The meeting will be at 7 p.m. at the Chambers at City Center, located at 8534 Main St. An overview of the plan will be given by city staff as well as representatives from Pond & Company, the development company charged with coordinating the plan.
Mayor Donnie Henriques said it’s not too late in the process for residents to give their input.
“I don’t think there’s any councilmember that doesn’t want to hear what folks have to say,” Henriques said.
Henriques added that feedback from all residents lets city officials and planners know what a majority of people really want.
According to Woodstock officials, the plan builds upon the success that has been seen in the area — including the downtown development, streetscape improvements and the Walton Communities development—and will articulate a contemporary and innovative road map for the city and its partners based on market realities and demographic trends.
City Manager Jeff Moon said the meeting is part of the process involved in the 10-year update to Woodstock’s Livable Centers Initiative, a grant given by the Atlanta Regional Commission to cities to enhance existing areas looking to make a regional impact.
“Future grants we apply for would be based on this plan,” Moon said.
Moon said the meeting is especially important for those who live in or own businesses in the town center area.
“It would be good for them to know and gives insight into what the long-range plans are,” Moon said.
More information about the progress of the Town Center Master Plan can be viewed at woodstockproject.wordpress.com.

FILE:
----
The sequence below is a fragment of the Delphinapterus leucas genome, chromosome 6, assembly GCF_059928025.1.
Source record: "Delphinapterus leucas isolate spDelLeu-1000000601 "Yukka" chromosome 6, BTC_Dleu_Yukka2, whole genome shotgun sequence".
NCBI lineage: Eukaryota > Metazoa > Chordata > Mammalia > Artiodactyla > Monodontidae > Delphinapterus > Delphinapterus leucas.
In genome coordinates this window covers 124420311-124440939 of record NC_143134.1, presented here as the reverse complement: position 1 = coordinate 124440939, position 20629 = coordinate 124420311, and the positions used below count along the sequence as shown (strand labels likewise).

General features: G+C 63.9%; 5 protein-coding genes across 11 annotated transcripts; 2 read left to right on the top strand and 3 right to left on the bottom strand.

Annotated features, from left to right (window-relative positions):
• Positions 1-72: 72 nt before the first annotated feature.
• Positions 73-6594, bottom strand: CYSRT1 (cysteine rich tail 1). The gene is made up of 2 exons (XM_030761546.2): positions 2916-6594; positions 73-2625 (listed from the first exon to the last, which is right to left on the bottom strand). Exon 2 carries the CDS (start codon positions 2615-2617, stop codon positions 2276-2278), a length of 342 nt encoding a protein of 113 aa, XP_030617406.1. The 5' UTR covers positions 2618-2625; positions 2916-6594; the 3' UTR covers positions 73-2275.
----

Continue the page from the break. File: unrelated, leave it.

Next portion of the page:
About 10 residents attended the third meeting Aug. 23, where they were given a project schedule.
A final community meeting will be held Nov. 1 where a five-year action plan will be presented and city council will vote on the finalized plan Dec. 10.
The city council was given an update on the consolidated land use and transportation draft plan at its special called meeting and work session Monday night.
Henriques and council member Tessa Basford were absent.
Pond & Company staff members Joel Reed and Richard Fangmann walked council through the plan in about an hour and a half.
Some of the short and long-term recommendations include a large expansion of trails in the GreenPrints Alliance project, implementing parking meters in high-traffic areas and attracting more types of affordable housing.
Reed said he didn’t think there would be an appetite among homebuyers for a 4,000 square feet or larger homes in the city center.
“If you’re going to have development happen, you want to create a more walkable, pedestrian environment that should be around your town center,” Read said. “If you want it more livable and walkable, you want more of those smaller lot options here and those larger ones can be in Woodstock but maybe outside of that walkable radius.”